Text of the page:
It is a certainty that every surgeon will eventually experience a surgical complication some time in their career. While some surgeons will have fewer complications and others will have more, complications remain an unfortunate part of surgery for all of us. The negative connotations of surgical complications are so pervasive that evaluation of complications can be seen as punitive for some. The manner in which a surgeon manages and works through their own complications is as important as the initial surgical planning. More importantly, complications and how we deal with them mold us into the surgeons we ultimately become.
A discussion of an intraoperative complication occurred between the authors. A tendon lengthening was performed but the degree of release needed was misjudged and resulted in a tendon rupture after manipulation. This was salvaged by performing a tendon transfer, which solved the problem. After reflection of the complication and careful review of the literature, it was humbling to discover that a tendon transfer, as opposed to a lengthening, was the best solution. It became clear that the intraoperative complication was most likely avoidable. Days after the event, the surgeon still deep in the throes of self-recrimination, the authors discussed this complication. In addition to providing a venue for confession and discussion for the surgeon, the reviewing surgeon briefly said “this complication is a gift to you and your future patients—because you will learn from this and not make the same mistake again.”
A surgical error is defined as performing either the “wrong thing,” or “the right thing incorrectly,” and is categorized into the following errors: Errors in surgical technique, errors of judgment, inattention to detail, and incomplete understanding of the problem.1 While it has been shown that most complications are because of individual error,1,2 not all surgical errors result in complications, defined as deviations from the normal postoperative course.3 Surgeon’s stage in career, technical capacity, and even personality can leave us each uniquely vulnerable to different types of surgical errors.
Whatever the cause, there is a natural common response to surgical error. The surgeon is often mired in feelings of anxiety, guilt, shame, embarrassment, and even anger.4 Unfortunately, our ability to handle these emotions does not appear to improve with greater experience.2 In a study by Patel et al,2 87% of surgeons dealt with the emotional fall-out of complication by talking with a surgical partner. More recently, there has been increasing awareness of the collateral emotional damage of surgical error (the so-called “second victim5”), which has led to participation in support groups for surgeons experiencing complications.6 Addressing and not ignoring our emotional response to a surgical error is a more humane way to practice medicine and has mitigated physician burn-out.6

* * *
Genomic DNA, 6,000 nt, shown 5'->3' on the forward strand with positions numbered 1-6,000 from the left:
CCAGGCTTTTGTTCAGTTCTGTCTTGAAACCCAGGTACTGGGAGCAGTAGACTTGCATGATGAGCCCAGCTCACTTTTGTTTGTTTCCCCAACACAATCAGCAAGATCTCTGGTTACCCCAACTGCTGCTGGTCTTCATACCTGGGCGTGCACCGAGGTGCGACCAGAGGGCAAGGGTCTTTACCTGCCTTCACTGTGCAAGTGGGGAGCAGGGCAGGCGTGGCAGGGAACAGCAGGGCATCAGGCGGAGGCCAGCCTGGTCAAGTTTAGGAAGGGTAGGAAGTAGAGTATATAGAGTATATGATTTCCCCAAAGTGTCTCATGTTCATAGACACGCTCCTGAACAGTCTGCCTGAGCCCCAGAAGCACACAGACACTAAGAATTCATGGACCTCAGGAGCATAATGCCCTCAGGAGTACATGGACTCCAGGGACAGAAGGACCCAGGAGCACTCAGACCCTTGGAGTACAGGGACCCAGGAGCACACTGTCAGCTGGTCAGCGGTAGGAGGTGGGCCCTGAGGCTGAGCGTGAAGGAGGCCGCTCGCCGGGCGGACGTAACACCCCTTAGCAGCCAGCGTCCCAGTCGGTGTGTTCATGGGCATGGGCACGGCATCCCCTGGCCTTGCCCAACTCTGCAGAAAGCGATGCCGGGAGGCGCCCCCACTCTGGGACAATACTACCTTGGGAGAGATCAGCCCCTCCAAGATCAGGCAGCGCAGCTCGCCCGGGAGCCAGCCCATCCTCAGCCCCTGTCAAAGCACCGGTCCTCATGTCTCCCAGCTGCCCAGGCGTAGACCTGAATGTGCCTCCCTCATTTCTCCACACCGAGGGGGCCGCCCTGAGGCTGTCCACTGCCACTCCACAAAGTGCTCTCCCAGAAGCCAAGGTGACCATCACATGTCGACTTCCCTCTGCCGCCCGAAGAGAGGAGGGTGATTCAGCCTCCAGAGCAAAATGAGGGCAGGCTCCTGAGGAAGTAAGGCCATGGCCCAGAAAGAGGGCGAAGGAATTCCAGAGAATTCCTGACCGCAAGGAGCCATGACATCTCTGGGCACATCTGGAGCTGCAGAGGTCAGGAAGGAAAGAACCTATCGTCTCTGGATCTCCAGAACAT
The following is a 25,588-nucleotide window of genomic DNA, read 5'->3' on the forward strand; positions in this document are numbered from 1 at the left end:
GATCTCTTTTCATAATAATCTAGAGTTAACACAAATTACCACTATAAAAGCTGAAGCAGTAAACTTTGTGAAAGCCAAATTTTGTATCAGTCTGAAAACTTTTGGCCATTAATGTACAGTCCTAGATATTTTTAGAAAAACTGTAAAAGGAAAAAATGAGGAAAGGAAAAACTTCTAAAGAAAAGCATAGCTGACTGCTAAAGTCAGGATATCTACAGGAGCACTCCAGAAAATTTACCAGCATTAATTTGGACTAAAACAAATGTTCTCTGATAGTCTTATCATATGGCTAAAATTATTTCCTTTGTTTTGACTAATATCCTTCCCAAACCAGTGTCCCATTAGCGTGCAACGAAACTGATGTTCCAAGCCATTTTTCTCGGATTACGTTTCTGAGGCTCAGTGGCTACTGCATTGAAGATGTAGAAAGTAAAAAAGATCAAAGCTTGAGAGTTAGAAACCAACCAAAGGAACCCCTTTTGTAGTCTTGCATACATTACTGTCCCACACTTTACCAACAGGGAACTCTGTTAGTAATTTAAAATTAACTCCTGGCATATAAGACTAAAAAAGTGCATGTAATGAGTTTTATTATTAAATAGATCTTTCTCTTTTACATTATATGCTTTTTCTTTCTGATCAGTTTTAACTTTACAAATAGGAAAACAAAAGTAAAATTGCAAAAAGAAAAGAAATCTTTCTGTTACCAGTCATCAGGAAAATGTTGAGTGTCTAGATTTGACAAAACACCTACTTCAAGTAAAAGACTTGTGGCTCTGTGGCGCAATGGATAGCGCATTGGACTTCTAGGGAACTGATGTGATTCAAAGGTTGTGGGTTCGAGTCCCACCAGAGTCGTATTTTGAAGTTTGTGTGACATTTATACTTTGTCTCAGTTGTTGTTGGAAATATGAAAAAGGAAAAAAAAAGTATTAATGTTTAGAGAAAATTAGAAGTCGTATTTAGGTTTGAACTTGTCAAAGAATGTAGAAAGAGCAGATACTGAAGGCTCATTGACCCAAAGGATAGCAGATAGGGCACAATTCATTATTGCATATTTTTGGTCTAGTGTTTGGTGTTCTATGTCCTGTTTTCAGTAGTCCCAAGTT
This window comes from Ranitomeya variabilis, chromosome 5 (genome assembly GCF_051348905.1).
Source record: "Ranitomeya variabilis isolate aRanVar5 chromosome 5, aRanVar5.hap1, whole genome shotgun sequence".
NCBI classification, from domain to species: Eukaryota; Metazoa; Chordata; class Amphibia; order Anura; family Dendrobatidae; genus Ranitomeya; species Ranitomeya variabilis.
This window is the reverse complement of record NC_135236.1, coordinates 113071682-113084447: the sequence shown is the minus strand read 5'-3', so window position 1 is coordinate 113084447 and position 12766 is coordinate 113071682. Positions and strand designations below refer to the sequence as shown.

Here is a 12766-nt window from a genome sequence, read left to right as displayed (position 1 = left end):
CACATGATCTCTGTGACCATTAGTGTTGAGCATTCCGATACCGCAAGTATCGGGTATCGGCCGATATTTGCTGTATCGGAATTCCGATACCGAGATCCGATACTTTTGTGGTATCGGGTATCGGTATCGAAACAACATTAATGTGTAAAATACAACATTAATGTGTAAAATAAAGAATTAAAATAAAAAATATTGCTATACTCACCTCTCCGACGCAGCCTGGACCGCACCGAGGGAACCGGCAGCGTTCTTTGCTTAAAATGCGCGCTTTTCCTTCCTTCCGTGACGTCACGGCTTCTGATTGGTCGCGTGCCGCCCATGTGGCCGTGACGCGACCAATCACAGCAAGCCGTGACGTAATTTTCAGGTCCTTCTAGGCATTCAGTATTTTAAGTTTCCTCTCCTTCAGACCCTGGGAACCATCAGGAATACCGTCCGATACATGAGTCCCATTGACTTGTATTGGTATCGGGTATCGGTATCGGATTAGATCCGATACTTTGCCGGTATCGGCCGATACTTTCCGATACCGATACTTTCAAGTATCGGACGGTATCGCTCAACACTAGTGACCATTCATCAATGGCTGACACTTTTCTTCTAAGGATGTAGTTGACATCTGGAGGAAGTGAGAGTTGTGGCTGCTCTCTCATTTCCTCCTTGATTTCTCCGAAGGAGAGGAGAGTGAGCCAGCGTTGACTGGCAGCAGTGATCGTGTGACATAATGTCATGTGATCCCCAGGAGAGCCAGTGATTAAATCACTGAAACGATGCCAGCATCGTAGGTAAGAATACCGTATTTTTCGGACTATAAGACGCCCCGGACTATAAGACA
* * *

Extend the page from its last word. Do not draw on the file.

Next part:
We would be remiss, not to evaluate a root-cause analysis of the error. Morbidity and mortality conferences provide an open forum for objective evaluation of complications, but have been criticized as not promoting candor because of the fear of professional backlash.7 Unfortunately, these conferences do not capture the surgical error that results in a so-called “near miss” and not a complication. The silver lining of the complication lies in what we do with the complication. Each surgeon must carefully review their own complications, and seek the lesson that can be applied to future patients. This is the unrecognized or serendipitous gift of the complication.
In whatever forum it occurs, open and honest evaluation of the error is an important tool for improvement. All errors, regardless of the perpetrator, should be discussed and learned from by everyone on the surgical team. Surgical complications and other misadventures are never welcome, but they all do have something to teach us. That lesson is indeed a gift that we, as surgeons, must be careful not to ever waste.
1. Fabri PJ, Zayas-Castro JL. Human error, not communication and systems, underlies surgical complications. Surgery. 2008;144:557–565.
2. Patel AM, Ingalls NK, Mansour MA, et al. Collateral damage: the effect of patient complications on the surgeon’s psyche. Surgery. 2010;148:824–830.
3. Dindo D, Demartines N, Clavien PA. Classification of surgical complications: a new proposal with evaluation in a Cohort of 6336 patients and results of a survey. Ann Surg. 2004;240:205–213.
4. Han K, Bohnen JD, Peponis T, et al. The surgeon as the second victim? Results of the Boston Intraoperative Adverse Events Surgeons’ Attitude (BISA) Study. J Am Coll Surg. 2017;224:1048–1056.
5. Herring JA. Complications: second victim. J Pediatr Orthop. 2020;40:S22–S24.
6. El Hechi MW, Bohnen JD, Westfal M, et al. Design and impact of a novel surgery-specific second victim peer support program. J Am Coll Surg. 2020;230:926–933.
7. Pinto A, Faiz O, Bicknell C, et al. Acute traumatic stress among surgeons after major surgical complications. Am J Surg. 2014;208:642–647.